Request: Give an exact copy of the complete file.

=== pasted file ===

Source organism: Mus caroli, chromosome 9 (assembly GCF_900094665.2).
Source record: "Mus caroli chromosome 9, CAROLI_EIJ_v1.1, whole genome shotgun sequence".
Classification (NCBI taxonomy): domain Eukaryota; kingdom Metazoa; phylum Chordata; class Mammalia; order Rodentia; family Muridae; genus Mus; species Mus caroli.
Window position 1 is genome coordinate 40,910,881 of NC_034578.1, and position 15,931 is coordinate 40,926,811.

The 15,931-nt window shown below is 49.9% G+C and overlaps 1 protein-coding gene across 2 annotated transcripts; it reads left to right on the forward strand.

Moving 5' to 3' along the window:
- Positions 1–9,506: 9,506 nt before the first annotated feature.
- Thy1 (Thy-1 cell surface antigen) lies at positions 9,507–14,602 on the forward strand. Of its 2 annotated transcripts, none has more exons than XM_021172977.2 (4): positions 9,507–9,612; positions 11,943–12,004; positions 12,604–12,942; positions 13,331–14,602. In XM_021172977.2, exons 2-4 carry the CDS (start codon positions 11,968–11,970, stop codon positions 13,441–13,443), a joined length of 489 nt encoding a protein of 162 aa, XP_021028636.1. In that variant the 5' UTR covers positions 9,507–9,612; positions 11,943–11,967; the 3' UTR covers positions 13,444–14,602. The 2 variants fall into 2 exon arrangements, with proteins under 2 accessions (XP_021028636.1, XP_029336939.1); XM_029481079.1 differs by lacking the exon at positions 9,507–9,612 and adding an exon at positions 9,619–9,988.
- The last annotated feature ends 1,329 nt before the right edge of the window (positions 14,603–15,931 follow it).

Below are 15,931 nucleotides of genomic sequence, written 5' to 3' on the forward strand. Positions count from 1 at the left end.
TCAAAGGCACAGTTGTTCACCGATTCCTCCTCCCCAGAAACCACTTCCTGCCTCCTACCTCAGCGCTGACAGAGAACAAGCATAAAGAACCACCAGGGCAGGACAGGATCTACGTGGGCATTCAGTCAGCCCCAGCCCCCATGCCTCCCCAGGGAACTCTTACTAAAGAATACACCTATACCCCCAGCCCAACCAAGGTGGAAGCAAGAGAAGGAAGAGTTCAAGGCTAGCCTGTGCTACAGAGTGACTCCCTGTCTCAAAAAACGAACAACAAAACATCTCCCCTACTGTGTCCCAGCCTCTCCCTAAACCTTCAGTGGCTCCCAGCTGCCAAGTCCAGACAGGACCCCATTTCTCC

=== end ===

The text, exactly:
Source organism: Mus caroli, chromosome 9 (assembly GCF_900094665.2).
Source record: "Mus caroli chromosome 9, CAROLI_EIJ_v1.1, whole genome shotgun sequence".
Classification (NCBI taxonomy): domain Eukaryota; kingdom Metazoa; phylum Chordata; class Mammalia; order Rodentia; family Muridae; genus Mus; species Mus caroli.
Window position 1 is genome coordinate 40,910,881 of NC_034578.1, and position 15,931 is coordinate 40,926,811.

The 15,931-nt window shown below is 49.9% G+C and overlaps 1 protein-coding gene across 2 annotated transcripts; it reads left to right on the forward strand.

Moving 5' to 3' along the window:
- Positions 1–9,506: 9,506 nt before the first annotated feature.
- Thy1 (Thy-1 cell surface antigen) lies at positions 9,507–14,602 on the forward strand. Of its 2 annotated transcripts, none has more exons than XM_021172977.2 (4): positions 9,507–9,612; positions 11,943–12,004; positions 12,604–12,942; positions 13,331–14,602. In XM_021172977.2, exons 2-4 carry the CDS (start codon positions 11,968–11,970, stop codon positions 13,441–13,443), a joined length of 489 nt encoding a protein of 162 aa, XP_021028636.1. In that variant the 5' UTR covers positions 9,507–9,612; positions 11,943–11,967; the 3' UTR covers positions 13,444–14,602. The 2 variants fall into 2 exon arrangements, with proteins under 2 accessions (XP_021028636.1, XP_029336939.1); XM_029481079.1 differs by lacking the exon at positions 9,507–9,612 and adding an exon at positions 9,619–9,988.
- The last annotated feature ends 1,329 nt before the right edge of the window (positions 14,603–15,931 follow it).

Below are 15,931 nucleotides of genomic sequence, written 5' to 3' on the forward strand. Positions count from 1 at the left end.
TCAAAGGCACAGTTGTTCACCGATTCCTCCTCCCCAGAAACCACTTCCTGCCTCCTACCTCAGCGCTGACAGAGAACAAGCATAAAGAACCACCAGGGCAGGACAGGATCTACGTGGGCATTCAGTCAGCCCCAGCCCCCATGCCTCCCCAGGGAACTCTTACTAAAGAATACACCTATACCCCCAGCCCAACCAAGGTGGAAGCAAGAGAAGGAAGAGTTCAAGGCTAGCCTGTGCTACAGAGTGACTCCCTGTCTCAAAAAACGAACAACAAAACATCTCCCCTACTGTGTCCCAGCCTCTCCCTAAACCTTCAGTGGCTCCCAGCTGCCAAGTCCAGACAGGACCCCATTTCTCC